You might remember our previous shout out for The Orchard Project. After joining one of their harvesting trips at the beginning of autumn, it seemed only fitting to return in winter to learn a little bit about the care involved in maintaining a healthy orchard. This time, we attended a workshop to learn the some of the basics of restorative pruning.
Here’s what we learned:
- The traditional method of cultivating apple trees (encouraging major branches to ‘fan out’ in all directions from the centre of the tree), can cause problems in later life if not maintained.
- Apple trees hollow out with age, so if the weight of branches is not kept in check, or if the growth becomes unbalanced, the trunk is liable to split.
- Restorative pruning is all about extending the life of the tree, by:
- Reducing weight
- Restoring balance
- Increasing light and air flow to the centre of the tree (to promote new growth)
Restorative pruning basics:
- Assess the tree. Are there more branches on one side of the tree compared to another? Does it look balanced? Can we remove some weight? Does the tree sway to touch?
- When removing weight from the tree, here are a few key things to look out for:
- Large branches growing directly upwards
- Large branches growing inwards, towards the trunk
- Branches that are growing directly on top of (parallel to) one another
- The work may need to be staggered over a number of years. We’re only looking to remove up to 20% of the canopy in a single pruning session, any more and the tree will struggle to replenish itself.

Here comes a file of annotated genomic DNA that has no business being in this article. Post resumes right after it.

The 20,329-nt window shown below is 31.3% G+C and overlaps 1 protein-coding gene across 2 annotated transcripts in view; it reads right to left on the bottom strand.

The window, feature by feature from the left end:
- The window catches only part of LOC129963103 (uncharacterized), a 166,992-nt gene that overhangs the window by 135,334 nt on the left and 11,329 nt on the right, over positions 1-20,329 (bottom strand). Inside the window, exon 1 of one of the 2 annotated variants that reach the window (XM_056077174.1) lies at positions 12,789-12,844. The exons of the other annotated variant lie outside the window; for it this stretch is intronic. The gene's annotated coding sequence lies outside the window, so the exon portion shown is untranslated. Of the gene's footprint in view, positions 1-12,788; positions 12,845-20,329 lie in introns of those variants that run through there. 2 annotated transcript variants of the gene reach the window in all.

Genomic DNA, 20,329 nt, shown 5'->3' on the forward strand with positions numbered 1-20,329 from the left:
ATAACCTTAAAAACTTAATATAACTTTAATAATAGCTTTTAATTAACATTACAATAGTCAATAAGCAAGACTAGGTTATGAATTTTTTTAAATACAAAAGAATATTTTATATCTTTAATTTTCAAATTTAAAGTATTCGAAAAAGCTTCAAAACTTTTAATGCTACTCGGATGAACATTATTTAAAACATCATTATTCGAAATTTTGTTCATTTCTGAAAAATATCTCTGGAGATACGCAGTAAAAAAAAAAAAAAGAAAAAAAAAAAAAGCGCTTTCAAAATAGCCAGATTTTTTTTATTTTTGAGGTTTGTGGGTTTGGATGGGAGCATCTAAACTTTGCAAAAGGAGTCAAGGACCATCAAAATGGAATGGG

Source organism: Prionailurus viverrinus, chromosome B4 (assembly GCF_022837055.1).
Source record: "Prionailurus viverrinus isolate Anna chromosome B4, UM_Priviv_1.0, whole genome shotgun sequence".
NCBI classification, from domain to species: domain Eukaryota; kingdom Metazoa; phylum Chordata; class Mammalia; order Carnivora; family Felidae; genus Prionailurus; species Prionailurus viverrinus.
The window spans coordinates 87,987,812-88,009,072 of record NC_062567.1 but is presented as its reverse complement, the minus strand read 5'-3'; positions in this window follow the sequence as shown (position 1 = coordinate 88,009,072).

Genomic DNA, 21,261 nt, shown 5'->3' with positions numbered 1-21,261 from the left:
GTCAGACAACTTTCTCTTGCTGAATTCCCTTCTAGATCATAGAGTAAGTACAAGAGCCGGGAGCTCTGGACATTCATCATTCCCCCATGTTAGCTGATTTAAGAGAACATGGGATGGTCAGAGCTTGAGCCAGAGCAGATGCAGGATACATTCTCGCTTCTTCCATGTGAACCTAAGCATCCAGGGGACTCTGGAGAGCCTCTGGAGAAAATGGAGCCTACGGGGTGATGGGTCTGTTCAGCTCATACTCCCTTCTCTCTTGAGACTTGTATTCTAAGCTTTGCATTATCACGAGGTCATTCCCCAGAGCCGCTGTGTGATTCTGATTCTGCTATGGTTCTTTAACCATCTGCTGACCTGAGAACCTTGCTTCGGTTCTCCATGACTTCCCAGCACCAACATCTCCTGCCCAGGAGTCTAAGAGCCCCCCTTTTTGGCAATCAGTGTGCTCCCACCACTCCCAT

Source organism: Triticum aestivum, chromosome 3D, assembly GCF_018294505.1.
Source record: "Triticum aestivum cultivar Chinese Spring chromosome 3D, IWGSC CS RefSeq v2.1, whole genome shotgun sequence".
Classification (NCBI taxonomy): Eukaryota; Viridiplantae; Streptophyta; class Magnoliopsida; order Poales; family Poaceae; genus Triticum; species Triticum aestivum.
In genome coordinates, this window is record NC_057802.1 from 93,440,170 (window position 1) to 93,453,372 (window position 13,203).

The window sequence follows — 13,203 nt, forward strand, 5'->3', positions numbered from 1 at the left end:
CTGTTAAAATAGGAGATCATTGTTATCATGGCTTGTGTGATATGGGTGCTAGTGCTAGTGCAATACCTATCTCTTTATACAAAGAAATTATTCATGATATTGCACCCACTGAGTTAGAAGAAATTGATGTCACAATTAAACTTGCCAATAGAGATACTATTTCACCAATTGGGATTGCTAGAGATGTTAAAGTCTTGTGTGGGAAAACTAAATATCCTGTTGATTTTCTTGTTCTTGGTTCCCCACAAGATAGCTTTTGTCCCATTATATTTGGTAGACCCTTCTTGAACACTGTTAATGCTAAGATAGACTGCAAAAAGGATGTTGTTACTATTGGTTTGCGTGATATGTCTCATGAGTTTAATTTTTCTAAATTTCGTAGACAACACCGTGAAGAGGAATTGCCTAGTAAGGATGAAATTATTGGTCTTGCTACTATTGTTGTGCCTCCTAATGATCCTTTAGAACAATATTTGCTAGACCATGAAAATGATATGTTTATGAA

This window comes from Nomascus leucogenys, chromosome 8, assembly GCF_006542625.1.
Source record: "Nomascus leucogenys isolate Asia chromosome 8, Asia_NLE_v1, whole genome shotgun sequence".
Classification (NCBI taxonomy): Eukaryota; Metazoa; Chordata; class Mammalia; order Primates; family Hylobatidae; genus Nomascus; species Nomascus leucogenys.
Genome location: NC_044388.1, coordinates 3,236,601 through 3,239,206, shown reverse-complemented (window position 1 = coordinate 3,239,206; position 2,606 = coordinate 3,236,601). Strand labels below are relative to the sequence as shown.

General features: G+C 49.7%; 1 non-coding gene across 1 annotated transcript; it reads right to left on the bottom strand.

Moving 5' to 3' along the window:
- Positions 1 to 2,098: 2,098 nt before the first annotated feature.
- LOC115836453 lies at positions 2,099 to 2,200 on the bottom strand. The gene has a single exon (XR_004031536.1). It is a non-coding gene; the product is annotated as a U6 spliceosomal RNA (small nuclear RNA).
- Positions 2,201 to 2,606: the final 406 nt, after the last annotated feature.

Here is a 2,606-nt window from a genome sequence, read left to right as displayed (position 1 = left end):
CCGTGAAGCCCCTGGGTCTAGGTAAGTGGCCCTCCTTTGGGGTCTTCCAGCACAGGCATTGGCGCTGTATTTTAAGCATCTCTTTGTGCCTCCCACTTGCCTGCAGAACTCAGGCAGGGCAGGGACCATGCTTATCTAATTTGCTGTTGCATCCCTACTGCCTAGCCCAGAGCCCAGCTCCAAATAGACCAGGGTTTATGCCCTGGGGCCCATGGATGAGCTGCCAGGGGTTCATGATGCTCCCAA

- When selecting which branches to remove, it’s advisable to choose younger branches as these will be the heaviest. Dead wood doesn’t count towards the 20% total, so it can either be removed completely or left in place to promote biodiversity.
- Saw heavier branches in a series of cuts, to prevent the weight of the branch from ripping the bark and leaving the tree susceptible to disease. With restorative pruning, the final cut should always be cut flush to the ‘branch collar’ (the raised, cuff-like section at the junction of branch and trunk).
- The branch collar is where the majority of growth hormones are; cutting as close as possible to this area of the tree, on your final cut, leaves the tree in a better position to heal itself (and, if active, begin new growth, called ‘watershoots’).
- Never leave a stub at the end of a cut or it will just rot away and become a target for disease (a process called ‘die back’).
- You can cut branches with a ladder and a hand saw, but a pole saw is much easier. Always saw from the top of the branch to avoid pinching (or you might end up stuck in there!)
- If the tree has any diseased areas, postpone cutting these until healthy branches are removed, to avoid contamination. Disinfect your saw after use.
Sometimes you’ll encounter a tree that has lost one of its major branches, leaving a heavily unbalanced structure. If this is the case, and the tree is still active, you can tame new growth in the desired direction to gradually restore balance: there’s a picture of this in the gallery below.
We were guided through the day by the wise and wondrous ‘Orchard Bob’. Here are some resources from the Orchard Project website:
Here are some pictures of the day:
And lastly, if you have an orchard you’d like to restore, you can check to see if you’re eligible for a government supplement for the restorative pruning of fruit trees.